Greetings. It is my opinion the the section titled "Reasons for its importance and seriousness" sounds evangelical or, at the very least, heavily biased. It offers no facts or sources ("Some Christians feel...") and simply uses Christian mythology to illustrate the punishment that awaits the non-believers. A preachy, religious opinion, it brings nothing to the topic and has no need to be here. Thank you.
Article seems argumentative, persuasive, confusing.
I concur that "Reasons..." section, as written, adds little or nothing to the article because it is not primarily concerned with the topic at hand, Pascal's Wager. Furthermore, that section along with some of the subsequent "Criticisms," are not informative in tone, but together represent a collection of persuasive/argumentative tidbits. The article as a whole could benefit from more description and contextualization, and less argument concerning "validity." I've never heard of consulting an encyclopedia to determine whether the topic of inquiry is right/wrong, true/false, valid/invalid.Childerolan 03:06, 19 April 2007 (UTC)Childerolan
- This is a common problem on philosophy and religion articles. People use the "Criticism of.." section to insert their own personal arguments, violating WP:NOR. In most cases, these amateur philosophers demonstrate a weak understanding of the subject. Sometimes, like in this case, the "Criticism" section is longer than the actual discussion of the topic. Does anyone know if there's a discussion forum somewhere about this problem? I've seen it in countless articles. Djcastel 18:55, 27 April 2007 (UTC)
- Discussion of this issue can be found at Wikipedia talk:Criticism. Djcastel 19:57, 15 May 2007 (UTC)
The section on this could be interesting - might help us to come to terms with mortality. But it needs attribution. Anyone?--Shtove 22:43, 19 April 2007 (UTC)
"Variations of this argument may be found in other religious philosophies, such as Islam, Hinduism, and even Buddhism."
Do we have citations that Buddhism also says similar teachings as the Pascal's Wager? Buddhism does not do any forcing to "believe". Even if you don't believe, there is no problem...
- But it would be very easy to construct a Buddhist version. :Consider: if you accept Buddha's teaching and work to minimize your desires (with an according reduction in the pain you suffer, since desire is the cause of pain), then you reduce your suffering. If you don't work to minimize your desires, you will inevitably suffer more pain than if you didn't.
- Consider further that if the Buddha is right and you accept his teachings, then you don't just minimize suffering in this one lifetime, but all lifetimes, and indeed you will eventually reach nirvana where you don't suffer at all (as opposed to an unbeliever who will suffer an unbounded amount of pain until he becomes a believer and attains nirvana himself).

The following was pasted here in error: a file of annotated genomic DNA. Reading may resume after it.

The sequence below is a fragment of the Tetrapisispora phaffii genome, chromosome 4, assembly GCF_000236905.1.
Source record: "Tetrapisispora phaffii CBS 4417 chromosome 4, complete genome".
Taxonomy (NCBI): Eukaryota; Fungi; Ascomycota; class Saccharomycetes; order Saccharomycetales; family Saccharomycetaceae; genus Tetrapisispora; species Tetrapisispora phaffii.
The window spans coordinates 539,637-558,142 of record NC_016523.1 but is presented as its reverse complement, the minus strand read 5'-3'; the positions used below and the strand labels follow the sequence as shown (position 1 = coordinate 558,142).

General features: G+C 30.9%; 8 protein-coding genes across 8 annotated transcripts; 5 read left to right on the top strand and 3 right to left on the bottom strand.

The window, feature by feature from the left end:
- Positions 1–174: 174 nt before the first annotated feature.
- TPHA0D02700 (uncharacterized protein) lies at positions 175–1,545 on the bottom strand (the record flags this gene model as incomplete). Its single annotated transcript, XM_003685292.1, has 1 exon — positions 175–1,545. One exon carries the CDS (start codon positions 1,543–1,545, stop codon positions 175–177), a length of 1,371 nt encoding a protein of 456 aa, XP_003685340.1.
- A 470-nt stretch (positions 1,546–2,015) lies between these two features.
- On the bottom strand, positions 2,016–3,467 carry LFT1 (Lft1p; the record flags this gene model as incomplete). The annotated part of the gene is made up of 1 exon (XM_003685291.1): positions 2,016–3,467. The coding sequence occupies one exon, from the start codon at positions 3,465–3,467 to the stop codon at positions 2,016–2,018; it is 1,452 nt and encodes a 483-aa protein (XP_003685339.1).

- So a Buddhistic Pascal's Wager would be somewhat similar to Cthulhu's Wager - either suffer a finite but ever decreasing amount of pain, or suffer an unbounded, ever-increasing, and possibly infinite amount of pain. The former is obtainable by belief and adherence to the Buddha's teaching regardless of their truth, and the latter operates only if one doesn't believe. --Gwern (contribs) 14:46 11 June 2007 (GMT)
- I strongly disagree. Karma is a complicated cultural concept, in part because it can encompass both ordinary cause-and-effect and moral "cosmic" justice. This next statement is flat out wrong-"(as opposed to an unbeliever who will suffer an unbounded amount of pain until he becomes a believer..." The reasoning following it is also mistaken. Buddhism doesn't deal with "belief" or "faith" as such. It is an important Christian concept but does not have parallel in Buddhism. Because of this, Buddhism might disqualify as a religion in the Western sense- and be more of a philosophy or even a psychology. It is logically feasible to be a Buddhist and an atheist at the same time, or a Buddhist and a Christian, etc. Cuvtixo (talk) 14:37, 13 February 2008 (UTC)
Removed last two paragraphs from Atheist's Wager section
Beginning with "One potential problem with the Atheist's Wager ... "
It was completely nonsensical. The Atheist's Wager does not make the assumption cited by those two paragraphs as being problematic. —Preceding unsigned comment added by Oofloom (talk • contribs) 05:24, August 28, 2007 (UTC)
God Rewards Atheists?
Weird Chart they've got going on there. Why would god reward atheists? I can hope, that, if he is real, he won't punish me for using reason rather than conviction to make choices in my life, but I can't see him punishing believers. —Preceding unsigned comment added by 126.96.36.199 (talk) 00:04, 22 September 2007 (UTC)
Does not account for non-Christian religions
Why was this section removed from the current article? This seems to be a very common criticism of the Wager (and rightly so), but there's no mention of it in what we have currently. Seems to be a significant oversight. Would it be best just to use the existing one from a little earlier in the history (seemed fine to me), or create a new one from scratch? --Mukashi 00:09, 26 September 2007 (UTC)
One big problem for Pascal's Wager is that you can plug in any criteria and get the same results. Plug in "perform human sacrifices" for belief, and the wager would tell you you should perform human sacrifies. Plug in "refrain from human sacrifices" and the wager would tell you to refrain from human sacrifices. The fact that any criteria you plug in the wager "works" just collapses the wager.--RLent 21:29, 5 October 2007 (UTC)
Problems previously mentioned with Atheist's Wager should be retrieved
Since the conclusion of the Atheist's Wager currently present explains that one cannot philosophically lean either way, but must instead focus on the present situation, other factors should be noted. Claims of these arguments being nonsensical are unsupported and thus invalid as grounds for removal. Mcb142 04:05, 16 November 2007 (UTC)
- What? Ilkali 08:43, 16 November 2007 (UTC)